How To Write: The First Five Chapters

When you send a submission, different publishers ask for different things. However, it will usually be at least the first 10,000 words, which should be your first 3-5 chapters. This is what the editor will read and what they will use to decide if your book is any good, and then decide if they want to read the rest of it. And it’s not just the editor; later on, the reader will do exactly the same thing.

Ever flicked through the first chapter in a bookshop or read it on Amazon? What made you want to continue and buy the book? What made you put it down and move on? It’d be your impression from the first chapter or two.

Basically, the start of your book is pretty freakin’ important for giving a first impression.

Have a think about the first five chapters of your book. Have a think about any critique you’ve received. And if you’ve ever uttered any of these phrases or you think they might apply to you, please take a long, hard look at your work…

  1. “It gets better later…”

I can and will stop reading. If you haven’t hooked my attention in the first five chapters, then you’ve lost me. The same goes with the longer view; if you don’t grab me with the first book, why am I going to read until Book 5 of your series when the ‘real’ action starts? You need to get me interested now.

  1. “This is just the prologue…”

So why are you starting here? Start with the action! Start with the story! Tell me the parts you find fascinating! When you become a millionaire best-seller you can always do a “pre-story” novel or novella or something, but for now – get to the interesting bits.

  1. “Oh, you’ve got questions. I just need to explain…”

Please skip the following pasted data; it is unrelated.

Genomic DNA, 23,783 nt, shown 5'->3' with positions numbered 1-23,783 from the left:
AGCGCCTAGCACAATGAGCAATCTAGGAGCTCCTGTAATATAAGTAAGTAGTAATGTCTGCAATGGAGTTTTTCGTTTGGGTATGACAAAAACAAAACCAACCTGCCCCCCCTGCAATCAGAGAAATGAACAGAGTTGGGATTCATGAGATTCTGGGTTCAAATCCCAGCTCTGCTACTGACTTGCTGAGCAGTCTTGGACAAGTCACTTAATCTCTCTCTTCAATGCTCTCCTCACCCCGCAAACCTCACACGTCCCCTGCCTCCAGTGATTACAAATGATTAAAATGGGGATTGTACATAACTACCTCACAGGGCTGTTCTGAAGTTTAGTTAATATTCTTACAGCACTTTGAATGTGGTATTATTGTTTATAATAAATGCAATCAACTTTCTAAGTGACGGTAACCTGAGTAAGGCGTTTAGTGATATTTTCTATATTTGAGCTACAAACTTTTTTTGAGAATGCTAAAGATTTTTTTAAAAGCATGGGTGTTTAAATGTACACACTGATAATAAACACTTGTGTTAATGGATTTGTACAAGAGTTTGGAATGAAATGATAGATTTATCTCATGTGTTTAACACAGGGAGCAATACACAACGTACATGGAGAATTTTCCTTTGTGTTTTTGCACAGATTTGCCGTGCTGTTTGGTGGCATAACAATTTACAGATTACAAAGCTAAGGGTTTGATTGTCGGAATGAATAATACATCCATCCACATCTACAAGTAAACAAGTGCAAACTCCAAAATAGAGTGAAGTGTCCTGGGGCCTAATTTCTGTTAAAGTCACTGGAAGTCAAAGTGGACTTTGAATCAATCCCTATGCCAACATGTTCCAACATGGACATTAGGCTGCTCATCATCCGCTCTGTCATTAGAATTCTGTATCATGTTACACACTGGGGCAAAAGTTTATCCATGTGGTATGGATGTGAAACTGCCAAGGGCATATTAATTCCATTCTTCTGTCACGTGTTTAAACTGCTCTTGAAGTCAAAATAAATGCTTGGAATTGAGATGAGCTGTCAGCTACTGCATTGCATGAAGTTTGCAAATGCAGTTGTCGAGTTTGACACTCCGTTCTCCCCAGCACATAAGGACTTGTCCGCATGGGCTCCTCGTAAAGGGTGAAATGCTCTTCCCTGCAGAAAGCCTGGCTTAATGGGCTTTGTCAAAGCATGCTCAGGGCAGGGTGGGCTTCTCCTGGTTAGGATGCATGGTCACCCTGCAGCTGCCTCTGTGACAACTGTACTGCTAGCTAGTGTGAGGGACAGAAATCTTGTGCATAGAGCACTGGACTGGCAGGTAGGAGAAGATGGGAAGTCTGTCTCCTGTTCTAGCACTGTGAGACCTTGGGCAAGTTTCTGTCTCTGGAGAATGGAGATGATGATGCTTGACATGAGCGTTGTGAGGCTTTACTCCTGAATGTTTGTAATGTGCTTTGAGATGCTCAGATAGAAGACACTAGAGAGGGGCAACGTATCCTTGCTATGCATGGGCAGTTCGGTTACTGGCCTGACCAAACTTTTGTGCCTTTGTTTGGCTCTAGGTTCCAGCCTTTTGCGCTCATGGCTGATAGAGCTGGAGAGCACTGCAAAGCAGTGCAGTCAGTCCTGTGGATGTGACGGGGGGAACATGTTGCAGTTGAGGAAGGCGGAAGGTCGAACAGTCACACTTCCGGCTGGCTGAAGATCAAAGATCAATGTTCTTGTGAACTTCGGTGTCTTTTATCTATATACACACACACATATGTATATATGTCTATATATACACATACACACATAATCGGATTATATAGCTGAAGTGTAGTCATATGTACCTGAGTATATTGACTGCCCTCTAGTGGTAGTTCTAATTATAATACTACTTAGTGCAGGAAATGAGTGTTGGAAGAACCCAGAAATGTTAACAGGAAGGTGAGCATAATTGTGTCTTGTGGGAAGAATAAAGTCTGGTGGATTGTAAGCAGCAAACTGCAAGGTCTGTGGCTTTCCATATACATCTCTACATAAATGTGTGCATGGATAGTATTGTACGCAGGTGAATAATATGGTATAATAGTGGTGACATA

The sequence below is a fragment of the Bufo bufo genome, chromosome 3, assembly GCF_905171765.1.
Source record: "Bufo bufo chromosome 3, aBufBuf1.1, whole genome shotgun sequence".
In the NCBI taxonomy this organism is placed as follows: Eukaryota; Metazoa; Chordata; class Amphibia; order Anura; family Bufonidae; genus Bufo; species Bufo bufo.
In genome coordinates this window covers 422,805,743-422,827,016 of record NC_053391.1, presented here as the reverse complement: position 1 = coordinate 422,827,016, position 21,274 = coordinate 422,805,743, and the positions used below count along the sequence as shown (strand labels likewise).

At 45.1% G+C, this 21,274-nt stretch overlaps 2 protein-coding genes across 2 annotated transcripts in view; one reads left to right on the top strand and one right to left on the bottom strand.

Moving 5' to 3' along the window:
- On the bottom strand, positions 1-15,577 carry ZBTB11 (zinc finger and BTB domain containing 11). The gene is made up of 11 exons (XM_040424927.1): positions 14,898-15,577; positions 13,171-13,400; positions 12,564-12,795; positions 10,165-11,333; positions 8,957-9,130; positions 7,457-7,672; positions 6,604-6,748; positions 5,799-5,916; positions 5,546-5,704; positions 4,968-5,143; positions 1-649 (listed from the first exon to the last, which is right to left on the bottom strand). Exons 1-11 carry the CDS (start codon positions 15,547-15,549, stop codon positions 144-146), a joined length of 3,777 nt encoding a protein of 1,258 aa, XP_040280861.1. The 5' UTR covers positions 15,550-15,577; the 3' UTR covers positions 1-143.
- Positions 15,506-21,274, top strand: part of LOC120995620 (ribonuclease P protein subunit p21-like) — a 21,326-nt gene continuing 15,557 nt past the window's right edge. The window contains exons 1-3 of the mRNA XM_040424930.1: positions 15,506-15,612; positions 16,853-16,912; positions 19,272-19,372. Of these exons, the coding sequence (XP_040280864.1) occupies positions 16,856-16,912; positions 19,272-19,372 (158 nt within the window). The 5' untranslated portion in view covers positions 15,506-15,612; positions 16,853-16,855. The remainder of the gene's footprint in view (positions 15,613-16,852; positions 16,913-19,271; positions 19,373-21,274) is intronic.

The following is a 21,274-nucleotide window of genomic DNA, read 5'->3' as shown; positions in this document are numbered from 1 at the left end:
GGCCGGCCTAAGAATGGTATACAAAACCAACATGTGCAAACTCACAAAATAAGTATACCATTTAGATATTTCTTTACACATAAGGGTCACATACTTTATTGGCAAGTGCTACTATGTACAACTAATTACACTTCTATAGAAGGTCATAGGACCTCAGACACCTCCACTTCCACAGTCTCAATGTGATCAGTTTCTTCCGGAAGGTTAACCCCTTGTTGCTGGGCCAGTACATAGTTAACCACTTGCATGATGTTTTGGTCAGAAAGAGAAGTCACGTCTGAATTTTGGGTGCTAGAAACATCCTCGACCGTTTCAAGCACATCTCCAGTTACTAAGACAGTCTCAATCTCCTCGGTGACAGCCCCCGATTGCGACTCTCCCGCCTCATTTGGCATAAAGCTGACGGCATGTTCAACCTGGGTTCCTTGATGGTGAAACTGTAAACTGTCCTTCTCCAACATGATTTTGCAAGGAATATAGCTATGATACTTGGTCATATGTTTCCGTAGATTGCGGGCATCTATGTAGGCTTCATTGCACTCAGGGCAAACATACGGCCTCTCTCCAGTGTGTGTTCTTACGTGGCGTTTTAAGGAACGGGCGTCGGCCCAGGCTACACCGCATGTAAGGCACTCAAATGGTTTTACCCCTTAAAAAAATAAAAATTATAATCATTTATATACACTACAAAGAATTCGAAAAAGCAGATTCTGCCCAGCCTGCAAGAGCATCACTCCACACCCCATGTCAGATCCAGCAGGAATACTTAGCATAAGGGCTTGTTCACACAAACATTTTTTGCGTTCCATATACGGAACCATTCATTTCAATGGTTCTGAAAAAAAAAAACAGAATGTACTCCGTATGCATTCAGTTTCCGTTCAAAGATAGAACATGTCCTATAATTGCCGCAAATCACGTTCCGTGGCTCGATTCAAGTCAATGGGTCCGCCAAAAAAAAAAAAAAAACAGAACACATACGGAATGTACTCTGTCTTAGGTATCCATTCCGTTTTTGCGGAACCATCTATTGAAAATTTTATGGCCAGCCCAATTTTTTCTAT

Are you going to explain this to every single reader of your book? Are you expecting them all to contact the author to receive an A4 sheet of paper with additional information? No. If you need them to know something, put it in your book!

  1. “But I have to set up my world and characters…”

Yes, set-up is fine. Info-dumping or pages of character history aren’t. Your world is a framework; it’s not the story. We don’t necessarily need to see how the character got into the fight – let the reader have some questions that could be answered later when he’s been arrested. We don’t necessarily need to know the names of the eight mountain ranges and the natural history of three types of dragons; the hero is more interested in which specific mountain he’s currently slogging up and the characteristics of the type of dragon he’s going to encounter at the top. Tell us what we need to know.

  1. “I know it’s not very good, but…”

If you don’t think it’s your best work, if you haven’t put the time and effort in that you think the story deserves, why do you want the world to see it? Editors and publishers want to make your story the best they can; they want to help you present something brilliant to the world! But they can’t do that if you’re not happy with what you’ve produced.

Take time, and make the story as good as you can before you hand it to someone else.

Green Sky & Sparks

by Kate Coe


Find yourself transported to a different world. The author really draws you in with her descriptions. I felt as though I could picture the whole landscape.
Sara Ellis
Kate Coe
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